Banter in the Garden
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Tea and Strumpets
Just in time for Christmas, the NZ Listener served up a dose of food guilt and You Must Diet and food is not for fun and LOSE WEIGHT NOW! To be fair to The Listener, the article avoids saying that fat people are unhealthy (if you are sceptical about this claim, check this story about the non-link between fat and health in the New York Times). However, The Listener story does have an underlying theme of making people feel bad about food, and it tacitly claims that losing weight is just a matter of sufficient willpower. This is despite the magazine having previously run stories on the myths of weight loss (see my summary of the story here), and willpower (long story short – it can be done, but only with huge effort, unless there are structural supports around you).
Whatever. And what a way to cast a pall of nagging tut-tut-tut over a celebration.
So in the spirit of simply enjoying good food and good company, I offer you our Christmas Day menu.
We started the day with Bucks Fizz – champagne version for the adults, lemonade version for the children, although those children who wanted to do so were invited to try some of the former.
For breakfast, we had warmed croissants stuffed with our butcher’s secret recipe homecured bacon, and lightly stewed peaches, still warm from the pan, all drizzled with maple syrup.
I made a superb bacon quiche for lunch. I would show you a picture, but we ate it all before I thought about taking a photo. Likewise with the pre-dinner nibbles, alas. Or perhaps not so alas, because the homemade pate, blue cheese, chippies, and homemade hummus were delicious.
This was the main part of dinner.
It’s a whole leg of lamb, studded with cloves of garlic, then rubbed with lemon juice and olive oil, then placed on a bed of freshly cut oregano, and wrapped in baking paper and brown paper. I cooked it long and slow, for about three hours, and I rested it for half an hour before serving it. It was meltingly tender, and flavoursome. The recipe comes from Ruth Pretty.
I accompanied the lamb with asparagus drizzled with lemon infused olive oil, a medley of green beans, broad beans and peas with melted mint butter, and herby Jersey Benny potatoes (best potatoes ever).
Yummy yummy yummy.
And then there was dessert.
From left to right, fresh cherries, a berry medley, marscapone apricot tart, whipped cream, yoghurt, a strawberry pavlova, and lemon semi-freddo. The pavlova was excellent, crisp on the outside, and soft marshmallow without a hint of chewiness in the middle. The lemon semi-freddo was good too, creamy and tart, and not at all icy. I was very pleased with the way it turned out.
Just in case anyone was still hungry, we finished off with Christmas cake. Lurid Christmas cake.
I hope that you ate some wonderful food over the festive season too. Feel free to share.
Also today in pig-headed ignorance, and today in ignoring science, and today in failing to think through consequences, and today in hating on children.
A CHILD’S weight should be included in their school report as part of a radical plan to tackle the obesity crisis, according to [Professor David Penington] who led Australia’s successful response to the AIDS epidemic.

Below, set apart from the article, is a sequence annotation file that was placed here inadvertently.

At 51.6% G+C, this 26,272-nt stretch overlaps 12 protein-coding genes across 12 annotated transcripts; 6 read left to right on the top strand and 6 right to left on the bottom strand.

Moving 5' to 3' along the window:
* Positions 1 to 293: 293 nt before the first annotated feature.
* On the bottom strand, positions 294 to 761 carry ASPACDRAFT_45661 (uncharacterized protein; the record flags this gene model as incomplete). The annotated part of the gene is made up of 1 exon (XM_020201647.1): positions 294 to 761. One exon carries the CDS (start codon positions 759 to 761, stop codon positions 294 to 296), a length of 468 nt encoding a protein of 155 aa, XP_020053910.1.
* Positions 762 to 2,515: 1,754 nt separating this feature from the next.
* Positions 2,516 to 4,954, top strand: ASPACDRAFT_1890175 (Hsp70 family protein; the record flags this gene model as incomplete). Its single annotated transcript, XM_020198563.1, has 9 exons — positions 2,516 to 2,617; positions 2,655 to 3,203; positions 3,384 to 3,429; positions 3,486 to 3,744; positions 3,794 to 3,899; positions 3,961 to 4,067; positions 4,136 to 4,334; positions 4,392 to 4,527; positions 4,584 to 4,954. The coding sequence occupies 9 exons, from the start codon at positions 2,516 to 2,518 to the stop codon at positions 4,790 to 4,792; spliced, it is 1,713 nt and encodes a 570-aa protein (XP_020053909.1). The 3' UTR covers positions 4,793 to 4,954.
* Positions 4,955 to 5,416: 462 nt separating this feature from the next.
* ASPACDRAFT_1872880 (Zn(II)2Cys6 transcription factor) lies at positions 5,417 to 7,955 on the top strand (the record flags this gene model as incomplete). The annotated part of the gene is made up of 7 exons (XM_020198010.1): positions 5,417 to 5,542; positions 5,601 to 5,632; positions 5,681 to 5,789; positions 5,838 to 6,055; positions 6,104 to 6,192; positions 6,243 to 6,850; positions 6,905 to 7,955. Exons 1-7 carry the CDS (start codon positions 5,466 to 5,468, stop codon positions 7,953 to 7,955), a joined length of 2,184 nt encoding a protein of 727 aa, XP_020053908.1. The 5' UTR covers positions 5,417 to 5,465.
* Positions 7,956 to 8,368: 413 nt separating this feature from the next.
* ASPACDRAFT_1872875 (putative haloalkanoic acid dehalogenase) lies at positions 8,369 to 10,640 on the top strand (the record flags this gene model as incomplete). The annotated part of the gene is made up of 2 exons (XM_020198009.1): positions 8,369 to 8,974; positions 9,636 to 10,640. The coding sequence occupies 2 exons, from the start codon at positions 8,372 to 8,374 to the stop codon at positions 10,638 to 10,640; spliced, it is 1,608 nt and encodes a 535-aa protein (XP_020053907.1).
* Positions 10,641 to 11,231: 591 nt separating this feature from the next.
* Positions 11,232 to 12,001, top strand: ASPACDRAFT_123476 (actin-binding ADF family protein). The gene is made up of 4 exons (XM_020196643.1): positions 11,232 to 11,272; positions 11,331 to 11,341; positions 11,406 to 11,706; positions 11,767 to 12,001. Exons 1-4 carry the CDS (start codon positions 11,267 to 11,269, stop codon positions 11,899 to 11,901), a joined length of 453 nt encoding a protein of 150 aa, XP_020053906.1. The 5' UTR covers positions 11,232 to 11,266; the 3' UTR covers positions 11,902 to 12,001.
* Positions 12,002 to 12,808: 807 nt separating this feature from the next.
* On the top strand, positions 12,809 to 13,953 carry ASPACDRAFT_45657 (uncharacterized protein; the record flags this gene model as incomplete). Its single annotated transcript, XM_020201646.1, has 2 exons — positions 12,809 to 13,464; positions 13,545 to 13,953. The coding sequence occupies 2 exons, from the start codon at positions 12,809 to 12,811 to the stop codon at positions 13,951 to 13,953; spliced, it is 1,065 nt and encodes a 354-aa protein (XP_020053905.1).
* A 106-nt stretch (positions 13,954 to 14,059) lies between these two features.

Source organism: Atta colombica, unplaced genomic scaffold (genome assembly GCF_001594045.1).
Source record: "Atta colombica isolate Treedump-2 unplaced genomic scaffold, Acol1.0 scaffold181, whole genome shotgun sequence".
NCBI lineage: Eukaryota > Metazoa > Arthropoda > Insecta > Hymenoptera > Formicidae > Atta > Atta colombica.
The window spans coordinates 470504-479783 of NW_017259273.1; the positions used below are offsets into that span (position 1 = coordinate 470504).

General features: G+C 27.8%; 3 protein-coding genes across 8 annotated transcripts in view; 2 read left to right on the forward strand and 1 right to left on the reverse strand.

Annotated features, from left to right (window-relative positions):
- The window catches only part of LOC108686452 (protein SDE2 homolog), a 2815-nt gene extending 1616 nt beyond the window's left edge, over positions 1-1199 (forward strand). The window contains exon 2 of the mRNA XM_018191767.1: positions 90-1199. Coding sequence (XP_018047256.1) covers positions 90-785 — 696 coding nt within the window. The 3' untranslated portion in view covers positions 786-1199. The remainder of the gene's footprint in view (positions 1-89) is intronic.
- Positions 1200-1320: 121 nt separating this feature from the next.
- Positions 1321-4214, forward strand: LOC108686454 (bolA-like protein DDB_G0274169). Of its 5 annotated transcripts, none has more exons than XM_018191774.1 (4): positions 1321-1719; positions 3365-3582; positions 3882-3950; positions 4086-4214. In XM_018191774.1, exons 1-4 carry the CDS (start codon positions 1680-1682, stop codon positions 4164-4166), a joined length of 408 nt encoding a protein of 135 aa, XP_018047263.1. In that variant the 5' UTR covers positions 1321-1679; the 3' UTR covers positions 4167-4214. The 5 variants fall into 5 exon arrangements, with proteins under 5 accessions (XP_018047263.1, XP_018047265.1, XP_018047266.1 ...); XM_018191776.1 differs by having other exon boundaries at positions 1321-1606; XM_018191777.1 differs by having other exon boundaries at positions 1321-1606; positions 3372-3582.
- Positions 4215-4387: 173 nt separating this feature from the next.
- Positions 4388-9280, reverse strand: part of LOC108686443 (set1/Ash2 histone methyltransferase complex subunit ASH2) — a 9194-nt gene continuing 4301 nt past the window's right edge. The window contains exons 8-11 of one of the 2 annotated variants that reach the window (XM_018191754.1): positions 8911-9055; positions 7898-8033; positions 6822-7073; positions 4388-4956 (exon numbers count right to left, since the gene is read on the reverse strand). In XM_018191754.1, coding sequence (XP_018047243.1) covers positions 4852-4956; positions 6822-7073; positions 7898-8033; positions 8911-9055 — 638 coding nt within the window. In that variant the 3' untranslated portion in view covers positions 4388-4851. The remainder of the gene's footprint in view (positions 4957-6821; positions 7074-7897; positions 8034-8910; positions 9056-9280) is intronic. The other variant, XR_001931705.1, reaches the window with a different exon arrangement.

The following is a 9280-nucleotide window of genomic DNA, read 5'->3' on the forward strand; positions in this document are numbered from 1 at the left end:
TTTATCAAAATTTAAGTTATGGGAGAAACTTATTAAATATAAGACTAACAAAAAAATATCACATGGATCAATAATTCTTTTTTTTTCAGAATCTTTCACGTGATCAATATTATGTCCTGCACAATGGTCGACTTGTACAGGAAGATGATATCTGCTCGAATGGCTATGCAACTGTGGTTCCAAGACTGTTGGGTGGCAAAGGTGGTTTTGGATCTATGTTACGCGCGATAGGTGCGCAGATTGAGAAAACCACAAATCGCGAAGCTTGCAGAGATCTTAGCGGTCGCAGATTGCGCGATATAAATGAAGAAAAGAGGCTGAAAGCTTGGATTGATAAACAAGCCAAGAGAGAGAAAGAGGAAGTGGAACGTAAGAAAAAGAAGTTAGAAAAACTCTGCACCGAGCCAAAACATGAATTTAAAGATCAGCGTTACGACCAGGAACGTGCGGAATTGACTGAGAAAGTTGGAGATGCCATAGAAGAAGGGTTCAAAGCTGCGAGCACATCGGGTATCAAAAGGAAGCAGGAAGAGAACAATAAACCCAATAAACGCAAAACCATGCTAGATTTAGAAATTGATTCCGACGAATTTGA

I find this mindblowing, not just for the complete disregard for science, but for the astonishing idea that it’s a good thing to shame children about their weight, and that somehow, magically, this will make them thin and happy. It doesn’t work with adults because (a) shaming just upsets people and (b) shaming does not result in weight loss and (c) weight loss does not lead to better health (just google “obesity paradox” and you will find the evidence), and it works EVEN LESS with children because….. (hold your breath, here’s a giant reveal that seems to have escaped Prof. Penington), CHILDREN DON’T GET TO CHOOSE WHAT FOOD THEY EAT.
As parents, we impose our own lifestyles on children. The children in my house? They’re great at argument (conceptual, inferential, evidential, you name it – they argue it and yes, this is a problem from time to time), but sports, well, whatever. They play a bit and we go and cheer them on, but really, it’s just not a big deal. That’s because in our house, discussion is a Big Thing. But they miss out on sport, which is a large part of many families in New Zealand, because it’s just not a big deal around here. They are deeply influenced, and the patterns of their living set for a long time to come, by the way that Mr Bee and I live.
And the type and amount of food they eat, and the exercise they do, or don’t do, is deeply influenced by us. They have no responsibility for what does into their lunchboxes. That’s MY responsibility. I’m the one who buys the bread and the sandwich fillings, makes the muffins, ensure there’s some fruit and some yoghurt on hand, so that they can make their school lunches.
So when Prof. Penington sets out to shame children, not only is he doing something that is completely ineffective anyway, but he totally missed his target.
I’ve had enough of teachers and doctors and (alleged) experts filling the school curriculum with do-gooding nonsense, which only leads to children coming home and trying to get their parents to change. But exactly how much power do children have to change their parents anyway? Very little indeed. It’s an intolerable burden to place on children. I think Prof. Penington must hate children too.